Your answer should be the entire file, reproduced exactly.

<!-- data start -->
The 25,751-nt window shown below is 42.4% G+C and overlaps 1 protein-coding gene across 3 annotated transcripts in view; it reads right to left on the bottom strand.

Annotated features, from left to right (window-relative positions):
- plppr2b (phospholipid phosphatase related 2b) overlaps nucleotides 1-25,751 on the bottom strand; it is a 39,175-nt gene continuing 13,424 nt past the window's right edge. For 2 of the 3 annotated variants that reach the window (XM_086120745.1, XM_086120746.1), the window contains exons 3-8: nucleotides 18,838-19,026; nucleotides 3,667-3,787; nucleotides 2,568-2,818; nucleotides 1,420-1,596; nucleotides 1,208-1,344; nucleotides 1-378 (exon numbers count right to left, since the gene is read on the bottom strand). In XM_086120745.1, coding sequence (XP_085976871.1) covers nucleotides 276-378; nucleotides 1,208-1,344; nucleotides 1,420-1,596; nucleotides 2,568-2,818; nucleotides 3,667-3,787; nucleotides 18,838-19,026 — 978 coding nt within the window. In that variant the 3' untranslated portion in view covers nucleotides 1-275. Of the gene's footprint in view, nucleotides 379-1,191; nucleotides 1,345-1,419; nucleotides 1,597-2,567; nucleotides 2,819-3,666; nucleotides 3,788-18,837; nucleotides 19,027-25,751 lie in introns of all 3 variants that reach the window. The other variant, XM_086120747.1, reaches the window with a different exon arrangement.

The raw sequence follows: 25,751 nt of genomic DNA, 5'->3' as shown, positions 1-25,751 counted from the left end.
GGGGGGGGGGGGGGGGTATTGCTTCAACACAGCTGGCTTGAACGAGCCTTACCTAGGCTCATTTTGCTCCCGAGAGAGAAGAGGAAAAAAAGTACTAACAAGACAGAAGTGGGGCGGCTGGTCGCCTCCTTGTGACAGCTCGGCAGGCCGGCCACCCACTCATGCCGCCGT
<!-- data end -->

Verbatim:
The 25,751-nt window shown below is 42.4% G+C and overlaps 1 protein-coding gene across 3 annotated transcripts in view; it reads right to left on the bottom strand.

Annotated features, from left to right (window-relative positions):
- plppr2b (phospholipid phosphatase related 2b) overlaps nucleotides 1-25,751 on the bottom strand; it is a 39,175-nt gene continuing 13,424 nt past the window's right edge. For 2 of the 3 annotated variants that reach the window (XM_086120745.1, XM_086120746.1), the window contains exons 3-8: nucleotides 18,838-19,026; nucleotides 3,667-3,787; nucleotides 2,568-2,818; nucleotides 1,420-1,596; nucleotides 1,208-1,344; nucleotides 1-378 (exon numbers count right to left, since the gene is read on the bottom strand). In XM_086120745.1, coding sequence (XP_085976871.1) covers nucleotides 276-378; nucleotides 1,208-1,344; nucleotides 1,420-1,596; nucleotides 2,568-2,818; nucleotides 3,667-3,787; nucleotides 18,838-19,026 — 978 coding nt within the window. In that variant the 3' untranslated portion in view covers nucleotides 1-275. Of the gene's footprint in view, nucleotides 379-1,191; nucleotides 1,345-1,419; nucleotides 1,597-2,567; nucleotides 2,819-3,666; nucleotides 3,788-18,837; nucleotides 19,027-25,751 lie in introns of all 3 variants that reach the window. The other variant, XM_086120747.1, reaches the window with a different exon arrangement.

The raw sequence follows: 25,751 nt of genomic DNA, 5'->3' as shown, positions 1-25,751 counted from the left end.
GGGGGGGGGGGGGGGGTATTGCTTCAACACAGCTGGCTTGAACGAGCCTTACCTAGGCTCATTTTGCTCCCGAGAGAGAAGAGGAAAAAAAGTACTAACAAGACAGAAGTGGGGCGGCTGGTCGCCTCCTTGTGACAGCTCGGCAGGCCGGCCACCCACTCATGCCGCCGT